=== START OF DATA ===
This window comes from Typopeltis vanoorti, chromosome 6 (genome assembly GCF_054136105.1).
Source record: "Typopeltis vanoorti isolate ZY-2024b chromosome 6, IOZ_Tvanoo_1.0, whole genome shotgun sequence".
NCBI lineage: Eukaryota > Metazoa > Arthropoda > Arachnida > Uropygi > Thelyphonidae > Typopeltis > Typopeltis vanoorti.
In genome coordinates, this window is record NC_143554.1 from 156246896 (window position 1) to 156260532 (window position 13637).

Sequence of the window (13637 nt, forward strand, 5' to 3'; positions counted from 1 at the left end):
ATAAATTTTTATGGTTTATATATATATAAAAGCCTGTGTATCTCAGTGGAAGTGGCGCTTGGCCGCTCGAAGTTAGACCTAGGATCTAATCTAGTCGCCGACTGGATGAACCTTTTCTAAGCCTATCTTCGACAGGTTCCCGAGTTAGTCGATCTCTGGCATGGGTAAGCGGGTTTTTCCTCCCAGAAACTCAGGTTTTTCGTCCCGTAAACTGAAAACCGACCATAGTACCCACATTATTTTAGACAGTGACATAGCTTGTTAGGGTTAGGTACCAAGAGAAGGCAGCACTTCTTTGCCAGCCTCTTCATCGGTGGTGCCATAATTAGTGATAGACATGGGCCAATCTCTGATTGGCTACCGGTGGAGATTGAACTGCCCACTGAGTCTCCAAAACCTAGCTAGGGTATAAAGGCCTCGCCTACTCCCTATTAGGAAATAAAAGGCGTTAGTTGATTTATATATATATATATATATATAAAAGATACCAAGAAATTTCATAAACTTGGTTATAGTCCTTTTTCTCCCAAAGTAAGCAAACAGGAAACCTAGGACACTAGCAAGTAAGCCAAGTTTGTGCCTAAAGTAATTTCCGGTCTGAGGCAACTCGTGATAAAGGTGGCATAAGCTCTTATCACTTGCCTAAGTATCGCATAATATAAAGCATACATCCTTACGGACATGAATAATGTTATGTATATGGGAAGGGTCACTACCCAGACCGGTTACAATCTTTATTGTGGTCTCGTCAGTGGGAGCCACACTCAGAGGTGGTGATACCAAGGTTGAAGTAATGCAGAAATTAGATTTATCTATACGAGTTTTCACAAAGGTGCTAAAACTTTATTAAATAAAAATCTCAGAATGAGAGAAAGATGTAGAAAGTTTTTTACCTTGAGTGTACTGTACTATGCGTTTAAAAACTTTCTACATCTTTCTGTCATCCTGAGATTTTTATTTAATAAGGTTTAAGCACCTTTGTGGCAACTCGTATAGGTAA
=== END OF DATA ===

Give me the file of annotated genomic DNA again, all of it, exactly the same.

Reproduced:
This window comes from Typopeltis vanoorti, chromosome 6 (genome assembly GCF_054136105.1).
Source record: "Typopeltis vanoorti isolate ZY-2024b chromosome 6, IOZ_Tvanoo_1.0, whole genome shotgun sequence".
NCBI lineage: Eukaryota > Metazoa > Arthropoda > Arachnida > Uropygi > Thelyphonidae > Typopeltis > Typopeltis vanoorti.
In genome coordinates, this window is record NC_143554.1 from 156246896 (window position 1) to 156260532 (window position 13637).

Sequence of the window (13637 nt, forward strand, 5' to 3'; positions counted from 1 at the left end):
ATAAATTTTTATGGTTTATATATATATAAAAGCCTGTGTATCTCAGTGGAAGTGGCGCTTGGCCGCTCGAAGTTAGACCTAGGATCTAATCTAGTCGCCGACTGGATGAACCTTTTCTAAGCCTATCTTCGACAGGTTCCCGAGTTAGTCGATCTCTGGCATGGGTAAGCGGGTTTTTCCTCCCAGAAACTCAGGTTTTTCGTCCCGTAAACTGAAAACCGACCATAGTACCCACATTATTTTAGACAGTGACATAGCTTGTTAGGGTTAGGTACCAAGAGAAGGCAGCACTTCTTTGCCAGCCTCTTCATCGGTGGTGCCATAATTAGTGATAGACATGGGCCAATCTCTGATTGGCTACCGGTGGAGATTGAACTGCCCACTGAGTCTCCAAAACCTAGCTAGGGTATAAAGGCCTCGCCTACTCCCTATTAGGAAATAAAAGGCGTTAGTTGATTTATATATATATATATATATATAAAAGATACCAAGAAATTTCATAAACTTGGTTATAGTCCTTTTTCTCCCAAAGTAAGCAAACAGGAAACCTAGGACACTAGCAAGTAAGCCAAGTTTGTGCCTAAAGTAATTTCCGGTCTGAGGCAACTCGTGATAAAGGTGGCATAAGCTCTTATCACTTGCCTAAGTATCGCATAATATAAAGCATACATCCTTACGGACATGAATAATGTTATGTATATGGGAAGGGTCACTACCCAGACCGGTTACAATCTTTATTGTGGTCTCGTCAGTGGGAGCCACACTCAGAGGTGGTGATACCAAGGTTGAAGTAATGCAGAAATTAGATTTATCTATACGAGTTTTCACAAAGGTGCTAAAACTTTATTAAATAAAAATCTCAGAATGAGAGAAAGATGTAGAAAGTTTTTTACCTTGAGTGTACTGTACTATGCGTTTAAAAACTTTCTACATCTTTCTGTCATCCTGAGATTTTTATTTAATAAGGTTTAAGCACCTTTGTGGCAACTCGTATAGGTAA